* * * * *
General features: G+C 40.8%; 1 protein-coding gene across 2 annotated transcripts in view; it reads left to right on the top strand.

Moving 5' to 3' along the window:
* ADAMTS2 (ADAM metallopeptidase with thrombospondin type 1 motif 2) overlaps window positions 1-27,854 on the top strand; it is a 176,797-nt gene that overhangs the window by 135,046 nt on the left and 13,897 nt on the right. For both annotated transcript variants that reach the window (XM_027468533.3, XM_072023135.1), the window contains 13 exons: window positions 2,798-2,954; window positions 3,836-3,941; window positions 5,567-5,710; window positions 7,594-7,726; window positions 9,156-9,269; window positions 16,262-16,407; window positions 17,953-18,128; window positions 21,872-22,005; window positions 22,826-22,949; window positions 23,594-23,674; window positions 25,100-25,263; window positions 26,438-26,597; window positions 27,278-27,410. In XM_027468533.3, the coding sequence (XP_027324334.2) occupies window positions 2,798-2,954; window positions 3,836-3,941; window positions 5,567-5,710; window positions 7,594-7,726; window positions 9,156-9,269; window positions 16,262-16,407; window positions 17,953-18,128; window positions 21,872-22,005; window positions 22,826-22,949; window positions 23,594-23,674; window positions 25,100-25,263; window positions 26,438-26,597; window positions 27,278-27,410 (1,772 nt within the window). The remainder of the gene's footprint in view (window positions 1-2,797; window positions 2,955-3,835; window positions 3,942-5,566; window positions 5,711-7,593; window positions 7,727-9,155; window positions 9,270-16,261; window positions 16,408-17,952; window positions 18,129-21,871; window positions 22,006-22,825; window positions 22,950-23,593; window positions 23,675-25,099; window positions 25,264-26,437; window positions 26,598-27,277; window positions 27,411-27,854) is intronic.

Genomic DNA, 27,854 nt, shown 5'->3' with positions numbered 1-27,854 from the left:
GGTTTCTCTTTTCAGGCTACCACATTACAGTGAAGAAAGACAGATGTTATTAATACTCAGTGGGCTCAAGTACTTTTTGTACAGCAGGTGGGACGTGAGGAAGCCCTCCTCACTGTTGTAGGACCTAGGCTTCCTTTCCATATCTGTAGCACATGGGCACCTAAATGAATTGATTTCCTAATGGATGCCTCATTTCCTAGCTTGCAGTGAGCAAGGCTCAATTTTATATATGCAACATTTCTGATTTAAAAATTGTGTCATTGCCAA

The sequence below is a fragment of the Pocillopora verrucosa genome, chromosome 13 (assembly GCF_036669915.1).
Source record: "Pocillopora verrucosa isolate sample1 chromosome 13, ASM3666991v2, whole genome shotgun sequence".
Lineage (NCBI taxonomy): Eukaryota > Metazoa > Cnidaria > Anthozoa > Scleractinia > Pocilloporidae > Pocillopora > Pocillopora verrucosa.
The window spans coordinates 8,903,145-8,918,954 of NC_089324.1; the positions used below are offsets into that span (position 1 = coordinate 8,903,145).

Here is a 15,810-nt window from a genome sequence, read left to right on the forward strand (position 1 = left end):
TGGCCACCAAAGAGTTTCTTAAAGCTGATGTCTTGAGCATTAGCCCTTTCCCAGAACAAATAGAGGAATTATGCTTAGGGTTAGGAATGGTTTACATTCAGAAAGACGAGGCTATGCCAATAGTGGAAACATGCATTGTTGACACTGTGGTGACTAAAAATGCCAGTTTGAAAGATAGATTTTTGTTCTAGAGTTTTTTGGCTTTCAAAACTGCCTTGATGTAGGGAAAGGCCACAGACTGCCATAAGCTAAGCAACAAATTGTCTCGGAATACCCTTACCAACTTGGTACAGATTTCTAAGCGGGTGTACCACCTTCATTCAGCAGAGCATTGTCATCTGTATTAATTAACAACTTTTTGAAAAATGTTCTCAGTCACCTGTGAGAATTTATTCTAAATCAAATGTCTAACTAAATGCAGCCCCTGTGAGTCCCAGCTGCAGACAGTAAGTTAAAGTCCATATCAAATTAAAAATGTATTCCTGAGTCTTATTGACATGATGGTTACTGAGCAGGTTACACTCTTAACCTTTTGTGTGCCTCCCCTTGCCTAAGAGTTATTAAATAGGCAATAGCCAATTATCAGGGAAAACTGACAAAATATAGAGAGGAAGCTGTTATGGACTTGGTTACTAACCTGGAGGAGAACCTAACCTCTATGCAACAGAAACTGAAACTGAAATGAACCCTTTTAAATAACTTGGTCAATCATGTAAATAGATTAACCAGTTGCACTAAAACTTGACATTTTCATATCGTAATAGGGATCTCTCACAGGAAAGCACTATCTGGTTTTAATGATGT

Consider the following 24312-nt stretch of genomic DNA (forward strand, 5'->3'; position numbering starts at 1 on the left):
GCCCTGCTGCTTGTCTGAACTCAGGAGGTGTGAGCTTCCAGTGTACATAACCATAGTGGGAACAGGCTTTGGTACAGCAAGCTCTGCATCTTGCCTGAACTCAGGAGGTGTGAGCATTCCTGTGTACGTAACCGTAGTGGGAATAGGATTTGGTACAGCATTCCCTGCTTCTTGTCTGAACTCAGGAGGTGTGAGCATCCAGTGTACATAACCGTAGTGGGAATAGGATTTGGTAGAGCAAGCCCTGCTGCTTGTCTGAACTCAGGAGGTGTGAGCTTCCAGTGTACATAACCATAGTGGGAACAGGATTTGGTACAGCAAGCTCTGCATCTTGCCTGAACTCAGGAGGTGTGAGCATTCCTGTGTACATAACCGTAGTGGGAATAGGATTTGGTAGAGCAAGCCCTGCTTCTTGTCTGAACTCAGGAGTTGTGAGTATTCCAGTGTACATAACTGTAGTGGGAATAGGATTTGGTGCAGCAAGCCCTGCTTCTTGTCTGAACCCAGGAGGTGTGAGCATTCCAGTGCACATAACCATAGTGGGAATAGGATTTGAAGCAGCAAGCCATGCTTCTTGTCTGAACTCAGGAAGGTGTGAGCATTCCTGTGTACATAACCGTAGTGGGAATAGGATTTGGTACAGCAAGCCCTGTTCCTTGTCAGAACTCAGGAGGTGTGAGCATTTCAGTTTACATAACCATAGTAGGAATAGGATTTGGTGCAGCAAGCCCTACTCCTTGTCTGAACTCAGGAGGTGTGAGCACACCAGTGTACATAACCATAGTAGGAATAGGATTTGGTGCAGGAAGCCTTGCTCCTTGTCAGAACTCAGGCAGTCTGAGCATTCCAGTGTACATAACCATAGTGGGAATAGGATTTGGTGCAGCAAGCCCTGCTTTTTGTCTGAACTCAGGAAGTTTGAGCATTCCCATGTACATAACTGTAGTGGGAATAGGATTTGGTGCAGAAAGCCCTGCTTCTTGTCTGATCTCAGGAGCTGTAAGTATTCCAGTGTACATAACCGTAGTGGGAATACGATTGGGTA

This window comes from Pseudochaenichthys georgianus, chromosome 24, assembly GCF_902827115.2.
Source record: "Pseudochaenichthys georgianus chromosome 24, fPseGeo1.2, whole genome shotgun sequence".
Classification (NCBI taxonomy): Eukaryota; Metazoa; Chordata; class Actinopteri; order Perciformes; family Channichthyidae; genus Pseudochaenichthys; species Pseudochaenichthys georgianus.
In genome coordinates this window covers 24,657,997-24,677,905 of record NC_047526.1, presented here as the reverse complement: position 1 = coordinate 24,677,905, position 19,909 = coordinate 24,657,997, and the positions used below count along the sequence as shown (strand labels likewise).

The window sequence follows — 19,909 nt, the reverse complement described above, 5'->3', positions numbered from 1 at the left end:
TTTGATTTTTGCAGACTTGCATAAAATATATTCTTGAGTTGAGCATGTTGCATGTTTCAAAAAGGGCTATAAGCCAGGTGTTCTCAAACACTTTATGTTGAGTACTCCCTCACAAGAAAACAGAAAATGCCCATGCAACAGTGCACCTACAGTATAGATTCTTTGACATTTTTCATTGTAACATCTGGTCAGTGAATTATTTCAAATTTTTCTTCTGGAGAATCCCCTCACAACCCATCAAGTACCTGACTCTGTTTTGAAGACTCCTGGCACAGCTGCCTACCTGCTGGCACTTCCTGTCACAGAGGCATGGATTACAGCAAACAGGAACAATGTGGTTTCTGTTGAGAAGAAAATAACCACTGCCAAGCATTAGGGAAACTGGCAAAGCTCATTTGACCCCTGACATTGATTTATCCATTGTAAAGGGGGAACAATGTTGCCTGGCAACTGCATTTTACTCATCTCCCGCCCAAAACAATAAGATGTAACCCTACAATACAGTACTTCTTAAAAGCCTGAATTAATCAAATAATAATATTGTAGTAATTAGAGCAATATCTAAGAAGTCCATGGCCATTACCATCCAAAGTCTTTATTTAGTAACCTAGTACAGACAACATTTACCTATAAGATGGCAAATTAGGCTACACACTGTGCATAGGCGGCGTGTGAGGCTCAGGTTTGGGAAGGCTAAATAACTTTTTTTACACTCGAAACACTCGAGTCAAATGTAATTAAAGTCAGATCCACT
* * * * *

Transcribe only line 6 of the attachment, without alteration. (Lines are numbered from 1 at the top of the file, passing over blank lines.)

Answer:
The sequence below is a fragment of the Pocillopora verrucosa genome, chromosome 13 (assembly GCF_036669915.1).